Many authors write fantastic books. Books are easily skipped over in a competitive market. Successful authors know their book cover has to appeal.
Do you have a book cover that just isn’t selling your book? Are you launching a book and want to give its best chance of success? Many authors spend hours writing their book, only to have it fail because the cover doesn’t appeal to readers.
Successful authors know what part their book cover plays in the buying process, and how to leverage the cover to their book’s best advantage.
This book teaches you to analyse the genre you write in, discover what readers are buying and why, and to how to nail the type of cover that will subconsciously appeal to a potential reader.
You only have micro-seconds to stand out from the crowd. Don’t leave your book cover to chance. Deliver the kind of cover that will engage readers and give your book the best chance of success.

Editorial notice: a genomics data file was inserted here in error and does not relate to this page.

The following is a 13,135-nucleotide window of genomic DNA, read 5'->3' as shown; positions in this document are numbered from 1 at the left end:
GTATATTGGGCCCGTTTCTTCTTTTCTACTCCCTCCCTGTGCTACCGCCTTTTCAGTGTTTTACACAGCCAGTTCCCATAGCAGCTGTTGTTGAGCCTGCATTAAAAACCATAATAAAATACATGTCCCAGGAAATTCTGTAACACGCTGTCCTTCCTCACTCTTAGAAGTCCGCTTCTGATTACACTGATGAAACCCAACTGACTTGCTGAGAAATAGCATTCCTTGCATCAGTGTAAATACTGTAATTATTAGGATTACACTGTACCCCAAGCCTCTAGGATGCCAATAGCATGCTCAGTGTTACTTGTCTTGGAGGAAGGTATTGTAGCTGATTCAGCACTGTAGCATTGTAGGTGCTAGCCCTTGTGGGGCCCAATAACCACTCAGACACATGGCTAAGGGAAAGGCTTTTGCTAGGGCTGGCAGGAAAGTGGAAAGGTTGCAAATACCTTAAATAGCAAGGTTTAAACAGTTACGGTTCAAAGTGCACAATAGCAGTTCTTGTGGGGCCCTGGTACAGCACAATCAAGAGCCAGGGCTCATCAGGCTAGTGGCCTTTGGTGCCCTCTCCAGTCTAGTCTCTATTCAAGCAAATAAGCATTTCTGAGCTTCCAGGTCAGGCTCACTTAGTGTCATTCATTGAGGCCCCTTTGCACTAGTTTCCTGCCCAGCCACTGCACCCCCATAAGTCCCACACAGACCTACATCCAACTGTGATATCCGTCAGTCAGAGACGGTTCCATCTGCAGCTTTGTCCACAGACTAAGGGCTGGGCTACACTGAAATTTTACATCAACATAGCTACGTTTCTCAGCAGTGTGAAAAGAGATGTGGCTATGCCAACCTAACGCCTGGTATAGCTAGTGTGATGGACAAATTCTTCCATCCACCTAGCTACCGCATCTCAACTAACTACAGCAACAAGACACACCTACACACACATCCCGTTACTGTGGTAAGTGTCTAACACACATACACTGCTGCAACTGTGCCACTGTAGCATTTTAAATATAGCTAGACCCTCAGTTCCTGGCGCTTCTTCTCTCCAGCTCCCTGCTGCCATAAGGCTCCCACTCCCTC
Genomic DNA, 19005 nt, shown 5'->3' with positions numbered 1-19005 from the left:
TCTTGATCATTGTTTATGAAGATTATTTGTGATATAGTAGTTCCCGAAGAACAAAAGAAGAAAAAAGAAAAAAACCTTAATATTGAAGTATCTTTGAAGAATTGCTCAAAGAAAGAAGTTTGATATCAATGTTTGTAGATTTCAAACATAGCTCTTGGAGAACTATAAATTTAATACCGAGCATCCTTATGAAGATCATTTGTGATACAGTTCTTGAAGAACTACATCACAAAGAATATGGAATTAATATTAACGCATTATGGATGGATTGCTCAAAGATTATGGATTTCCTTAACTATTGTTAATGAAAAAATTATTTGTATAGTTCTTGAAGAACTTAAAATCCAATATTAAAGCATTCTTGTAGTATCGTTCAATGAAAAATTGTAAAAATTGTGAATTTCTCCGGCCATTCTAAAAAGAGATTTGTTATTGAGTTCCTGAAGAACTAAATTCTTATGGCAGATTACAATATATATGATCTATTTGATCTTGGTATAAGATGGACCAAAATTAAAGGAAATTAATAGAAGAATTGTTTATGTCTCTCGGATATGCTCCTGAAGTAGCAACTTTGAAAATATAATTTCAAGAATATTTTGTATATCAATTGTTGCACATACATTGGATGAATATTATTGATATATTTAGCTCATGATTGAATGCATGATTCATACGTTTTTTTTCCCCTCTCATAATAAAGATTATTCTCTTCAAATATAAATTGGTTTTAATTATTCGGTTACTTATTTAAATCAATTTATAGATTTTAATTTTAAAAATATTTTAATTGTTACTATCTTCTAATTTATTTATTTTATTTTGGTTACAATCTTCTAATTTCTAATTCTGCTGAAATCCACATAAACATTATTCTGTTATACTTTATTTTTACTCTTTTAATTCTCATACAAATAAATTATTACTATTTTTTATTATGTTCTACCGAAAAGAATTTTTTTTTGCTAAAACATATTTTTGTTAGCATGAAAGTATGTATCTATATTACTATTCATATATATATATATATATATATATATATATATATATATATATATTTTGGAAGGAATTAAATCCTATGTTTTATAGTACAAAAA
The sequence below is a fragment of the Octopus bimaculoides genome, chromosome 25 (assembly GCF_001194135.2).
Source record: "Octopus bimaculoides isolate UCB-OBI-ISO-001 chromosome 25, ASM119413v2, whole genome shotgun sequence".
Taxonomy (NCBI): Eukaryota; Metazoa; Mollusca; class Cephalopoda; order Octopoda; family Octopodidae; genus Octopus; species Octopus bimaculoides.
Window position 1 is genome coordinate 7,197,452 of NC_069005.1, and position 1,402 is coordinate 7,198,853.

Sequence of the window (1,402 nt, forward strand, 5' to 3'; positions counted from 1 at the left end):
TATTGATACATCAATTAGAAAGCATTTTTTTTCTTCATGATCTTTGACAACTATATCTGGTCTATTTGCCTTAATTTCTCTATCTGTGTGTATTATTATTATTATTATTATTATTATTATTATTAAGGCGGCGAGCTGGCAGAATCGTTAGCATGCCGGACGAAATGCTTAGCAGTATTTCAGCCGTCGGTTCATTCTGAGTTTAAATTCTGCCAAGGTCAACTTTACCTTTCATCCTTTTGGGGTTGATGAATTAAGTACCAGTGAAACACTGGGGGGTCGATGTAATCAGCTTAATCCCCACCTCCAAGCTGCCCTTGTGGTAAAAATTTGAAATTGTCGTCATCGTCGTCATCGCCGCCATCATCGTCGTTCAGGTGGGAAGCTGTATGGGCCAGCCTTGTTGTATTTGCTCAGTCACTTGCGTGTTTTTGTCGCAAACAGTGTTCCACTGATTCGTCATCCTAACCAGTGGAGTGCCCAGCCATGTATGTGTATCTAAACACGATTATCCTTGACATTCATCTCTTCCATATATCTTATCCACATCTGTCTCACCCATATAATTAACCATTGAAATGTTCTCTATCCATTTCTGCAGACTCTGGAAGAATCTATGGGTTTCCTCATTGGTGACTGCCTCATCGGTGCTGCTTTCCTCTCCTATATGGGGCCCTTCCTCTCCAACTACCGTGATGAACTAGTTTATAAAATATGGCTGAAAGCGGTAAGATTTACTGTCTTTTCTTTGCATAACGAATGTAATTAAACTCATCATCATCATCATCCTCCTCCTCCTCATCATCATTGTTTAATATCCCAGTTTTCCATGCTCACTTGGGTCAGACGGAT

I began my career as a fine artist in ceramic design. Not a great choice for financial independence, but at my tender age and bohemian heart, making money for art seemed rather vulgar. That was until I needed money for petrol, rent, electricity, food and the supplies to make my art.
I decided very quickly to look to the market place, that great place of consumerism, and make art that people wanted to buy. To my surprise, I was quite successful at it. Shop owners made window displays with my work, shops over Melbourne stocked my pieces and commissioned orders. I held exhibitions and showcased my work. It was my first taste of looking into the marketplace for inspiration, and I loved it. I was hooked. It was a concept I wanted to further explore.